In this remote era, companies are increasingly being approached by their business teams with ideas about products and services that involve video or audio recordings of their consumers. It may also involve letting people manipulate photos of themselves. Sometimes, those recordings and pictures are of children. Content that contain images or audio of individuals are considered personal information under many laws, including the Children’s Online Privacy Protection Act (COPPA). What does this mean for companies? As we discussed in our previous blog post, COPPA requires obtaining parental consent if the personal information collected is being collected by the company online, and being collected from the child. The FTC’s recently streamlined FAQs help companies find and understand obligations if collecting photos or recordings from children. Namely, a reminder that this content is personal, and does require verifiable parental consent before being collected.
Continue Reading Back to School Special: Recordings, Photos, Kids, and Parental Consent

In the current pandemic era, kids are spending more time online, be it for school or entertainment. Companies are therefore gearing up for increased interaction with children online or through connected devices. As children around the globe return to school, whatever  that return looks like, the FTC and the International Consumer Protection Enforcement Network (ICPEN) remind us that certain rules apply when dealing with kids online.
Continue Reading Back to School Special: COPPA Consent in the COVID Era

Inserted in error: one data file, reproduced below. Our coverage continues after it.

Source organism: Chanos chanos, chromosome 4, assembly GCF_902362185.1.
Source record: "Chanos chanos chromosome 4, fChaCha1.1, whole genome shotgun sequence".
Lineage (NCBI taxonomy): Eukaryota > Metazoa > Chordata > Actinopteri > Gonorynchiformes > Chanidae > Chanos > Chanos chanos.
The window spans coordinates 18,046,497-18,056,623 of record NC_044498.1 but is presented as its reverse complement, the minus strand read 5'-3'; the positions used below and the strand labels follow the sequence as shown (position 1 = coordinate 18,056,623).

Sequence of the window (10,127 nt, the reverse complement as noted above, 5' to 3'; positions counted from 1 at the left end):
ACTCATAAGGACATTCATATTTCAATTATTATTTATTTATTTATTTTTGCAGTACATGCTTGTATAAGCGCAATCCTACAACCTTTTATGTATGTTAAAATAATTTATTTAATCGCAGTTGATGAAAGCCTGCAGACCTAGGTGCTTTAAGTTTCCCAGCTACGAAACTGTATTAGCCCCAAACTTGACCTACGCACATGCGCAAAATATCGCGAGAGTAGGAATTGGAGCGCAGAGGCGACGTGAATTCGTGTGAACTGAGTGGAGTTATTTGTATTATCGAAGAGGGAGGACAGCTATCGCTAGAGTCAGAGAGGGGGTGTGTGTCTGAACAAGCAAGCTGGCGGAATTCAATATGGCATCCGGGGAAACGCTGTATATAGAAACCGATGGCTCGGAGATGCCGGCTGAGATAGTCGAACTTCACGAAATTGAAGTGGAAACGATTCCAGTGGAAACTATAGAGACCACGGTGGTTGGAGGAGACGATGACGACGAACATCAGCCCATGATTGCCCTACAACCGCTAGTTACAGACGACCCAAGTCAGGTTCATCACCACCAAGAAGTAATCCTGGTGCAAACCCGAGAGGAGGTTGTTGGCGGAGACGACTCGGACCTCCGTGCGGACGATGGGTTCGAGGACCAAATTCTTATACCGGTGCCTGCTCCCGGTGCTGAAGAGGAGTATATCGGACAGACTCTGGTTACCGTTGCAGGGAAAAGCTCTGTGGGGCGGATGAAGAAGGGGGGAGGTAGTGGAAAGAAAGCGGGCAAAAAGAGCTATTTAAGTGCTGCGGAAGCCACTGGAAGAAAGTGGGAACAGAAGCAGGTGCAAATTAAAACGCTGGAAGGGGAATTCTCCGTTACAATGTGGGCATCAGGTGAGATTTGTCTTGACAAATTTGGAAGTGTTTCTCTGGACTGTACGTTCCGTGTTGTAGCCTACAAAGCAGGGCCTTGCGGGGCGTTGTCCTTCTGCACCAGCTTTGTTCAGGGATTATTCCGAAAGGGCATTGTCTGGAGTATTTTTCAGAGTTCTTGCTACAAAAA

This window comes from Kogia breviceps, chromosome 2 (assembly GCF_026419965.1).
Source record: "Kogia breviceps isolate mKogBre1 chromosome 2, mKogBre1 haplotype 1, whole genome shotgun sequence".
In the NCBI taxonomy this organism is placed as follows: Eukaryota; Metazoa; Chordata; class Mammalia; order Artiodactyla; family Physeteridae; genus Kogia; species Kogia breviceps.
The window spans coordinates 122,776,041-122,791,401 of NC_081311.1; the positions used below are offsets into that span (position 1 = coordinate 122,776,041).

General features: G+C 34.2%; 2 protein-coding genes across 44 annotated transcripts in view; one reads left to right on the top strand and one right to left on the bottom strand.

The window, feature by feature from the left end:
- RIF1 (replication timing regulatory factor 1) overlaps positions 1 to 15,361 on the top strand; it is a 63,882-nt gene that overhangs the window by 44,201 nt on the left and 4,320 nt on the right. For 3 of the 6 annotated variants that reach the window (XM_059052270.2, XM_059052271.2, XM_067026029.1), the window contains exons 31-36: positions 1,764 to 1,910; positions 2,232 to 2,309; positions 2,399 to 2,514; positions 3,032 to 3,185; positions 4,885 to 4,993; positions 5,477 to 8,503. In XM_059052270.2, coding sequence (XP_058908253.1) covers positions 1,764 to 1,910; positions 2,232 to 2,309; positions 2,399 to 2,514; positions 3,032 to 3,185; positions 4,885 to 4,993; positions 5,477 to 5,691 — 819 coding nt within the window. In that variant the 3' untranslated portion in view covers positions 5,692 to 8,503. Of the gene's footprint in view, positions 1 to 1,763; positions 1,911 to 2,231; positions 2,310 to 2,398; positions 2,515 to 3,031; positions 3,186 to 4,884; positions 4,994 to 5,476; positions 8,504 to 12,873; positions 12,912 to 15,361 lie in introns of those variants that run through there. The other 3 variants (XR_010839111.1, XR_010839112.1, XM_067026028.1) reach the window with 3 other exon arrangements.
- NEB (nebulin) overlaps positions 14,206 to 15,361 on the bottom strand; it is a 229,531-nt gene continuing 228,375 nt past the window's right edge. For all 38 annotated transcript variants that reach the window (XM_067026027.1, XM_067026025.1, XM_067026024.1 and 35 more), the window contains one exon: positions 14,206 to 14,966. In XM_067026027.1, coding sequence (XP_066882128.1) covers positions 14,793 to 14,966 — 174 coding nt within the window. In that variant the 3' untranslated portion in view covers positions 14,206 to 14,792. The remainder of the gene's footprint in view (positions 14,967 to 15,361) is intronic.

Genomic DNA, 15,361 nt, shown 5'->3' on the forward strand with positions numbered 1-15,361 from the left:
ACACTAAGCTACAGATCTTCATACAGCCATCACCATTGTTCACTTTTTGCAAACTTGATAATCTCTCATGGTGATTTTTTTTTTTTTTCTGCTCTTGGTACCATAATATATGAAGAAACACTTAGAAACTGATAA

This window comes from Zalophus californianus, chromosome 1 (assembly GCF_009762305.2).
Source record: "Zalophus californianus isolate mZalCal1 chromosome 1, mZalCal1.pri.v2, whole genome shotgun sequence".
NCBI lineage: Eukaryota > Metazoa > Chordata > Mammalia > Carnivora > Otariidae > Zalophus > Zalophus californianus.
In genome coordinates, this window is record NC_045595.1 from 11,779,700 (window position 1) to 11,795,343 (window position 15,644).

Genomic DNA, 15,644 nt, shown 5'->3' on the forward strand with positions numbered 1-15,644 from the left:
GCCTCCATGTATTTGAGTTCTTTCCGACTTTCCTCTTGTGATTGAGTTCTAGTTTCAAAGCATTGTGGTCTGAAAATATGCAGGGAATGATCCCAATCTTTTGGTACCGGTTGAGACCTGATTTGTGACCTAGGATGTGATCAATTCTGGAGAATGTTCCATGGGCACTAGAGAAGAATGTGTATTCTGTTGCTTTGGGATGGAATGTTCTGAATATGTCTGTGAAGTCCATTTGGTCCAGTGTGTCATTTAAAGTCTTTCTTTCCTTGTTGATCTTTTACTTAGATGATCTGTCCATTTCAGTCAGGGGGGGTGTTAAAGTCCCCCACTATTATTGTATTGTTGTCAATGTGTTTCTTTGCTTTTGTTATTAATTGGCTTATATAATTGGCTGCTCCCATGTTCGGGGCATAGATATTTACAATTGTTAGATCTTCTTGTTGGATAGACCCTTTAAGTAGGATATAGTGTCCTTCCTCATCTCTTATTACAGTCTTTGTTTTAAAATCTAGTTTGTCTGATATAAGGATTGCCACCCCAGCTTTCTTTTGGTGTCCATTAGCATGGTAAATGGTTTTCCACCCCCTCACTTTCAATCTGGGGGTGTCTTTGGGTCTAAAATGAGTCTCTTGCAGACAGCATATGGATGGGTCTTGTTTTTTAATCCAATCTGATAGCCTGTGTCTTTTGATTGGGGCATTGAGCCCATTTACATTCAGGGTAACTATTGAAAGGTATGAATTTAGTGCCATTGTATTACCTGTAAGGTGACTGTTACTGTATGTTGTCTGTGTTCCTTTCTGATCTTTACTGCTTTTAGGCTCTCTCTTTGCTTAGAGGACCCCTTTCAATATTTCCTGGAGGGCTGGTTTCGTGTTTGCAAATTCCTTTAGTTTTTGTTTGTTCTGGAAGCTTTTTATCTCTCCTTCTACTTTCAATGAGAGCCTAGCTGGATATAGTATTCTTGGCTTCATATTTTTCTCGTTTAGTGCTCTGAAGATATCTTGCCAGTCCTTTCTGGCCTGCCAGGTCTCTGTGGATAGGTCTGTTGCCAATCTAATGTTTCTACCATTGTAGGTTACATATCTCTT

Companies who transfer data from the EU to the U.S. are struggling to determine the appropriate basis under which they can make these transfers. Continuing our examination of the outcome of this decision, we think now about what companies can do for transfers of information from the EU to the U.S.
Continue Reading EU Reaction to the Fall of Privacy Shield: The Rise of SCCs?

U.S. companies are in a bind in the wake of the recent EU decision rejecting the validity of the Privacy Shield. While it is clear that the EU will not accept Privacy Shield participation as a basis for transferring data from the EU to the U.S., next steps for participants are unfortunately not clear cut. U.S. companies who participate in the Shield program face two decisions: (1) whether to continue participation in the Privacy Shield program and (2) what mechanism to rely on for data transfers from the EU to the U.S.
Continue Reading How to Rise from the Privacy Shield Ashes: A View from the U.S.

At the end of March, Washington, D.C. signed the Security Breach Protection Amendment Act of 2019, which adds some significant changes to D.C.’s existing data breach law, first enacted in 2007. The law is projected to take effect by June 13, 2020. Some of the major changes are summarized below.
Continue Reading D.C. Amends Data Breach Notification Law, Adds Security Requirements